How *I* Get Free Cable Television
Again, this isn’t a trick.
I’m not using a black box cable television descrambler.
There’s no hacking or illegal tech either.
All I have is my television which had a built-in HD tuner and a cable connected to the wall jack:
This is the best part!
I’m using nothing at all.
As you can see above, there isn’t a cable box.
And I swear that I didn’t conveniently remove or photoshop an HD antenna or anything just for this article.
So how did I get this to work?
Oh, you’re going to love this:
It’s so simple it’s disgusting.
I scanned for it!
Yes, that’s all I did to get cable television beyond what my Limited Basic plan calls for.
All I had to do was go to my television’s setup, and tell it to scan for available stations.
When it finished after an hour, it had found all of the standard stations which are included with the Limited Basic cable package my HOA dues cover, plus about 32 or so “digital stations”.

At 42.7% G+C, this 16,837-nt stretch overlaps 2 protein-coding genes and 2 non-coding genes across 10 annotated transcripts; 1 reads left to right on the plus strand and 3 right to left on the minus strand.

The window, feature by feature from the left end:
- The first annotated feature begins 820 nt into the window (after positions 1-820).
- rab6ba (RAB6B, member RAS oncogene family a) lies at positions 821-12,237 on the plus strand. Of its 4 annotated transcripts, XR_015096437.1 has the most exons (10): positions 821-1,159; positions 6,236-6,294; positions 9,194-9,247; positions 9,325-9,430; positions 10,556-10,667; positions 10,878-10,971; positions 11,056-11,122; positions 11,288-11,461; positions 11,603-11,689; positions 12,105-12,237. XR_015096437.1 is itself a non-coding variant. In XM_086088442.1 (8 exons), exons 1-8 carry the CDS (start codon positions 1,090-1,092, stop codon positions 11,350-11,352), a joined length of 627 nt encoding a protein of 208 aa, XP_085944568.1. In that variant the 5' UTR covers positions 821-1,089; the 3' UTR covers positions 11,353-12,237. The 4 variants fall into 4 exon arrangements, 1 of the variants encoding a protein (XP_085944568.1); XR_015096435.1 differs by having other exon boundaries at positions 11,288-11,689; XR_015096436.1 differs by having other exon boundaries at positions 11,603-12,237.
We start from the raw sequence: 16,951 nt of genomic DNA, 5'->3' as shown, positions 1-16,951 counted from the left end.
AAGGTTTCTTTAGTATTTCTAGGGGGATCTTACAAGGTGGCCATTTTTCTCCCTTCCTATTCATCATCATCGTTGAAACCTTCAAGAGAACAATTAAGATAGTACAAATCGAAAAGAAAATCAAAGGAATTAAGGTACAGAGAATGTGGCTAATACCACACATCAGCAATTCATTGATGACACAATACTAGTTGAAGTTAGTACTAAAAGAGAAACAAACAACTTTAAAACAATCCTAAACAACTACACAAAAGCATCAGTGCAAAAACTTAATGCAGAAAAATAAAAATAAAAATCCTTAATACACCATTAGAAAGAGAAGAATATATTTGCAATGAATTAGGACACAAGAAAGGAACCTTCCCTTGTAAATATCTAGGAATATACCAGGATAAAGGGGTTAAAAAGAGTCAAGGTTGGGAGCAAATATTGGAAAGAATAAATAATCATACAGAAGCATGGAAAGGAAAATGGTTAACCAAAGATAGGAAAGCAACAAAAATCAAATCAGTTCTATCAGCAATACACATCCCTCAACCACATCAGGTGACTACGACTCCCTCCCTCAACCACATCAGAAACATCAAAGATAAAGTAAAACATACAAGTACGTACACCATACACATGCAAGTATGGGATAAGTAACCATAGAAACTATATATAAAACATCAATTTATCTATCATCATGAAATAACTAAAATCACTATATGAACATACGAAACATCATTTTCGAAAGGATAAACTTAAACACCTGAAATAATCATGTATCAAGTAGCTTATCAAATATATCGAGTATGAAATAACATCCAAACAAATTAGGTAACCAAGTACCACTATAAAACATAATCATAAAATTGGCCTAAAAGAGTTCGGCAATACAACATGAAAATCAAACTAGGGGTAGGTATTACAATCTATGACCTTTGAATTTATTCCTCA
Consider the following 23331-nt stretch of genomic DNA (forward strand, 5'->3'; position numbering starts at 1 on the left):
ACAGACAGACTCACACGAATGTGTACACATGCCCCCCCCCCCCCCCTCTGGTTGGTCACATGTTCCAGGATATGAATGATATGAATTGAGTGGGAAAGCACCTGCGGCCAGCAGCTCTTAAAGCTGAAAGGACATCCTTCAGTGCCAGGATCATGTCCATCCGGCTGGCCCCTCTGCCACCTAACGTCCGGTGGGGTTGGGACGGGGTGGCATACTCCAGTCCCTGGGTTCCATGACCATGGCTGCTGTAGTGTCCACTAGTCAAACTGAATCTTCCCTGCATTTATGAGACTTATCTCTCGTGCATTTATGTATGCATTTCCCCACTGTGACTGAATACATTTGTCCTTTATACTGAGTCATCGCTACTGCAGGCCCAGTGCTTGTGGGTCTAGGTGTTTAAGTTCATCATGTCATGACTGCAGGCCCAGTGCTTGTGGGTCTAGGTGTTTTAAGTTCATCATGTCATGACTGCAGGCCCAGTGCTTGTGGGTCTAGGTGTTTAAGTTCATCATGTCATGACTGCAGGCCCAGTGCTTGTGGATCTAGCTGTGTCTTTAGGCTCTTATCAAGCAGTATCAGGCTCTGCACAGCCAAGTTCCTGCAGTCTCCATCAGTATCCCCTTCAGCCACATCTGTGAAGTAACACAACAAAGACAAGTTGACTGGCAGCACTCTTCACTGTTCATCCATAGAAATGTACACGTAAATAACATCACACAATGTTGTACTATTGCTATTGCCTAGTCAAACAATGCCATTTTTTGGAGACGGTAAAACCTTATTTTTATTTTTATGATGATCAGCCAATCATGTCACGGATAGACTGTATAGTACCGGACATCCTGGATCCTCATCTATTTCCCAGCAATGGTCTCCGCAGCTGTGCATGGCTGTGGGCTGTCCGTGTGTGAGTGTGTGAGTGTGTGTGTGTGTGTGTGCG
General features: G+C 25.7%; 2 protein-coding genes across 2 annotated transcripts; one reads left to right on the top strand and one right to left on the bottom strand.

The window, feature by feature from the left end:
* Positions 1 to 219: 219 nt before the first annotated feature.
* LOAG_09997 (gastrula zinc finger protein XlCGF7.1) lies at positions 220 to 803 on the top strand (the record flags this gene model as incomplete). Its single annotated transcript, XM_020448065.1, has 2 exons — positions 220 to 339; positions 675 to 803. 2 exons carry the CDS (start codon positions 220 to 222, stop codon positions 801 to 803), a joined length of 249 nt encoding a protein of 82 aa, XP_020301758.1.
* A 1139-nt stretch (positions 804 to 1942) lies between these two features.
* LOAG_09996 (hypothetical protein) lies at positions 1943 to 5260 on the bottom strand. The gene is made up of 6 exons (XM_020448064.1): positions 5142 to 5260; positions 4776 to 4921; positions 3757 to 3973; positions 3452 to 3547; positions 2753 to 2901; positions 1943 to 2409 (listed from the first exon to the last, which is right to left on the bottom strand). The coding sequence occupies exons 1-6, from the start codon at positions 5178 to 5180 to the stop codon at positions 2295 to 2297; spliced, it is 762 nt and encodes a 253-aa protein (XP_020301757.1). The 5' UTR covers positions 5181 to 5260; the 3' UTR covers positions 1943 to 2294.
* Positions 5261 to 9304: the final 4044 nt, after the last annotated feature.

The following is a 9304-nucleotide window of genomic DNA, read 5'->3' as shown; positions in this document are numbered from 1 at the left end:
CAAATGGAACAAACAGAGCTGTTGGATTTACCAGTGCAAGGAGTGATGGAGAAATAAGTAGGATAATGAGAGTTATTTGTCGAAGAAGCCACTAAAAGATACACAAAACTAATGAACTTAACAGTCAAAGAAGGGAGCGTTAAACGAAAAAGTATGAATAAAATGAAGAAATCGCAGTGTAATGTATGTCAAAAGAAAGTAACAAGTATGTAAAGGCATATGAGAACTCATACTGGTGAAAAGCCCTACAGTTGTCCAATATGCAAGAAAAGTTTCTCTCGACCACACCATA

The best part was the tv’s built-in tuner also pulled in the in-between HD versions!
After the scanning was done, all I had to do was go through the channels one at a time and when I came across one that was in standard definition, I simply removed it from my available channels.
Now, I know what you are thinking…this must be some sort of fluke, like when you were a kid and set the tv to channel 2 and the cable box to the porn channel and you could see it semi-clearly.
I’ll be honest, I was skeptical too.
So I went to my parents’ house and conducted a little experiment.
You see, they have a completely different cable television provider than I have, and they have newer tv sets.
The results were the same as mine, except better.
On their television, the digital music stations came in with the sound and picture, where I didn’t get anything.
So that told me all I needed to know–this wasn’t something relegated to only my television or my cable television provider.
You can try it for yourself one evening or weekend when you have a little spare time.
Who knows, maybe you will even have better results.